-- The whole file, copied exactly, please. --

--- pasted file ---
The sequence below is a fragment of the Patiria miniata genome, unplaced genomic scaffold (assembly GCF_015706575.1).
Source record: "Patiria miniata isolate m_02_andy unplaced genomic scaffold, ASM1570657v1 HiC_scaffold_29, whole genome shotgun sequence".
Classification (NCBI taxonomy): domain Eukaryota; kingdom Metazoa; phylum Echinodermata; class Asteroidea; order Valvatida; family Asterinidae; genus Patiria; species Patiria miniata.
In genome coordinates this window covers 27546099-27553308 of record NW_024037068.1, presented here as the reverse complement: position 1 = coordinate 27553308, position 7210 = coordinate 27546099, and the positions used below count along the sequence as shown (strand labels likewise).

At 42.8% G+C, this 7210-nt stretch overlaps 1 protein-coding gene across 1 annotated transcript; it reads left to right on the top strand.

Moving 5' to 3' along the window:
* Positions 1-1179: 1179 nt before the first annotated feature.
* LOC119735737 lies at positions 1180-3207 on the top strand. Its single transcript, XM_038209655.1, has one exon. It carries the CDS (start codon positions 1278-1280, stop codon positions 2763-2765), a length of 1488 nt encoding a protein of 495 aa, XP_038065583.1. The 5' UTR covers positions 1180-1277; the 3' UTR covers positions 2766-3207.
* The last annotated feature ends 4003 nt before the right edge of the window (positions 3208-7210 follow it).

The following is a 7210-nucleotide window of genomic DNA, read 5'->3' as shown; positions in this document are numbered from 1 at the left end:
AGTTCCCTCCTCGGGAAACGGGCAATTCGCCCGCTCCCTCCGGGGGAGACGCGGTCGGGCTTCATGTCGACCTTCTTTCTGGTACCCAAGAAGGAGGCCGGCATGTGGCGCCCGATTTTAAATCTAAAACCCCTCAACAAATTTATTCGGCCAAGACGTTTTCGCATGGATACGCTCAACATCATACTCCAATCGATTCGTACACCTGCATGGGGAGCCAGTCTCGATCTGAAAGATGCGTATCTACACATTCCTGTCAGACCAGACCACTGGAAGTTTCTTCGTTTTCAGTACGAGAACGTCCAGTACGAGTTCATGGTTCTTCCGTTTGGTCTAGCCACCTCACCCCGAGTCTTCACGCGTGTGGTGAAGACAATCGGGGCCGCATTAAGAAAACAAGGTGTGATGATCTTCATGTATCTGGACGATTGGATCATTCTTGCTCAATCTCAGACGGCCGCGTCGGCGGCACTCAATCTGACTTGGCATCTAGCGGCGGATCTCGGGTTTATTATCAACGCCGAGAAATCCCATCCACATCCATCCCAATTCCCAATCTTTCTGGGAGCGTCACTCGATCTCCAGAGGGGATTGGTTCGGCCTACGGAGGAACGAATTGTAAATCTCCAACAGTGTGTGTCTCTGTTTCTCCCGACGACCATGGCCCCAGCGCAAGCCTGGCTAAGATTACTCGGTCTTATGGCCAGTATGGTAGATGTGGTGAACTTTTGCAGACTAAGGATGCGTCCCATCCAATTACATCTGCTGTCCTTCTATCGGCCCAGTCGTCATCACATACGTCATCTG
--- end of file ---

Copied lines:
The sequence below is a fragment of the Patiria miniata genome, unplaced genomic scaffold (assembly GCF_015706575.1).
Source record: "Patiria miniata isolate m_02_andy unplaced genomic scaffold, ASM1570657v1 HiC_scaffold_29, whole genome shotgun sequence".
Classification (NCBI taxonomy): domain Eukaryota; kingdom Metazoa; phylum Echinodermata; class Asteroidea; order Valvatida; family Asterinidae; genus Patiria; species Patiria miniata.
In genome coordinates this window covers 27546099-27553308 of record NW_024037068.1, presented here as the reverse complement: position 1 = coordinate 27553308, position 7210 = coordinate 27546099, and the positions used below count along the sequence as shown (strand labels likewise).

At 42.8% G+C, this 7210-nt stretch overlaps 1 protein-coding gene across 1 annotated transcript; it reads left to right on the top strand.

Moving 5' to 3' along the window:
* Positions 1-1179: 1179 nt before the first annotated feature.
* LOC119735737 lies at positions 1180-3207 on the top strand. Its single transcript, XM_038209655.1, has one exon. It carries the CDS (start codon positions 1278-1280, stop codon positions 2763-2765), a length of 1488 nt encoding a protein of 495 aa, XP_038065583.1. The 5' UTR covers positions 1180-1277; the 3' UTR covers positions 2766-3207.
* The last annotated feature ends 4003 nt before the right edge of the window (positions 3208-7210 follow it).

The following is a 7210-nucleotide window of genomic DNA, read 5'->3' as shown; positions in this document are numbered from 1 at the left end:
AGTTCCCTCCTCGGGAAACGGGCAATTCGCCCGCTCCCTCCGGGGGAGACGCGGTCGGGCTTCATGTCGACCTTCTTTCTGGTACCCAAGAAGGAGGCCGGCATGTGGCGCCCGATTTTAAATCTAAAACCCCTCAACAAATTTATTCGGCCAAGACGTTTTCGCATGGATACGCTCAACATCATACTCCAATCGATTCGTACACCTGCATGGGGAGCCAGTCTCGATCTGAAAGATGCGTATCTACACATTCCTGTCAGACCAGACCACTGGAAGTTTCTTCGTTTTCAGTACGAGAACGTCCAGTACGAGTTCATGGTTCTTCCGTTTGGTCTAGCCACCTCACCCCGAGTCTTCACGCGTGTGGTGAAGACAATCGGGGCCGCATTAAGAAAACAAGGTGTGATGATCTTCATGTATCTGGACGATTGGATCATTCTTGCTCAATCTCAGACGGCCGCGTCGGCGGCACTCAATCTGACTTGGCATCTAGCGGCGGATCTCGGGTTTATTATCAACGCCGAGAAATCCCATCCACATCCATCCCAATTCCCAATCTTTCTGGGAGCGTCACTCGATCTCCAGAGGGGATTGGTTCGGCCTACGGAGGAACGAATTGTAAATCTCCAACAGTGTGTGTCTCTGTTTCTCCCGACGACCATGGCCCCAGCGCAAGCCTGGCTAAGATTACTCGGTCTTATGGCCAGTATGGTAGATGTGGTGAACTTTTGCAGACTAAGGATGCGTCCCATCCAATTACATCTGCTGTCCTTCTATCGGCCCAGTCGTCATCACATACGTCATCTG